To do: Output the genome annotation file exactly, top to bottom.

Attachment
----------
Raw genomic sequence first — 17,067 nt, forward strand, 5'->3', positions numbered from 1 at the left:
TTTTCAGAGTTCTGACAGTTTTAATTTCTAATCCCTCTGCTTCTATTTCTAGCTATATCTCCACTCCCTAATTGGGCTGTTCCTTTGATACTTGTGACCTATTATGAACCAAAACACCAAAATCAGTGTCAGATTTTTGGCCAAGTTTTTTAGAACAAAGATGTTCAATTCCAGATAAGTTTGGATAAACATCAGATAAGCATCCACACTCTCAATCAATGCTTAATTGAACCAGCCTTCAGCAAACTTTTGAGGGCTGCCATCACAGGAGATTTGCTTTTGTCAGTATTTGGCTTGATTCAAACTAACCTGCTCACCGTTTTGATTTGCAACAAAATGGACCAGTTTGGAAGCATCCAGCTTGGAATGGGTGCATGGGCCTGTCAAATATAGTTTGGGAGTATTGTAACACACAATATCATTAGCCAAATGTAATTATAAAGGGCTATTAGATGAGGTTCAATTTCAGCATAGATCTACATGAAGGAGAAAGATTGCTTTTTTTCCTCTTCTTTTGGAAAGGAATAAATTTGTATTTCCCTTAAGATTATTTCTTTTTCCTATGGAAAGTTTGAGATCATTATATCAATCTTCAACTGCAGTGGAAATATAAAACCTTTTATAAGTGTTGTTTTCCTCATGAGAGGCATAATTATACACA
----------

Raw genomic sequence first — 17,067 nt, forward strand, 5'->3', positions numbered from 1 at the left:
TTTTCAGAGTTCTGACAGTTTTAATTTCTAATCCCTCTGCTTCTATTTCTAGCTATATCTCCACTCCCTAATTGGGCTGTTCCTTTGATACTTGTGACCTATTATGAACCAAAACACCAAAATCAGTGTCAGATTTTTGGCCAAGTTTTTTAGAACAAAGATGTTCAATTCCAGATAAGTTTGGATAAACATCAGATAAGCATCCACACTCTCAATCAATGCTTAATTGAACCAGCCTTCAGCAAACTTTTGAGGGCTGCCATCACAGGAGATTTGCTTTTGTCAGTATTTGGCTTGATTCAAACTAACCTGCTCACCGTTTTGATTTGCAACAAAATGGACCAGTTTGGAAGCATCCAGCTTGGAATGGGTGCATGGGCCTGTCAAATATAGTTTGGGAGTATTGTAACACACAATATCATTAGCCAAATGTAATTATAAAGGGCTATTAGATGAGGTTCAATTTCAGCATAGATCTACATGAAGGAGAAAGATTGCTTTTTTTCCTCTTCTTTTGGAAAGGAATAAATTTGTATTTCCCTTAAGATTATTTCTTTTTCCTATGGAAAGTTTGAGATCATTATATCAATCTTCAACTGCAGTGGAAATATAAAACCTTTTATAAGTGTTGTTTTCCTCATGAGAGGCATAATTATACACA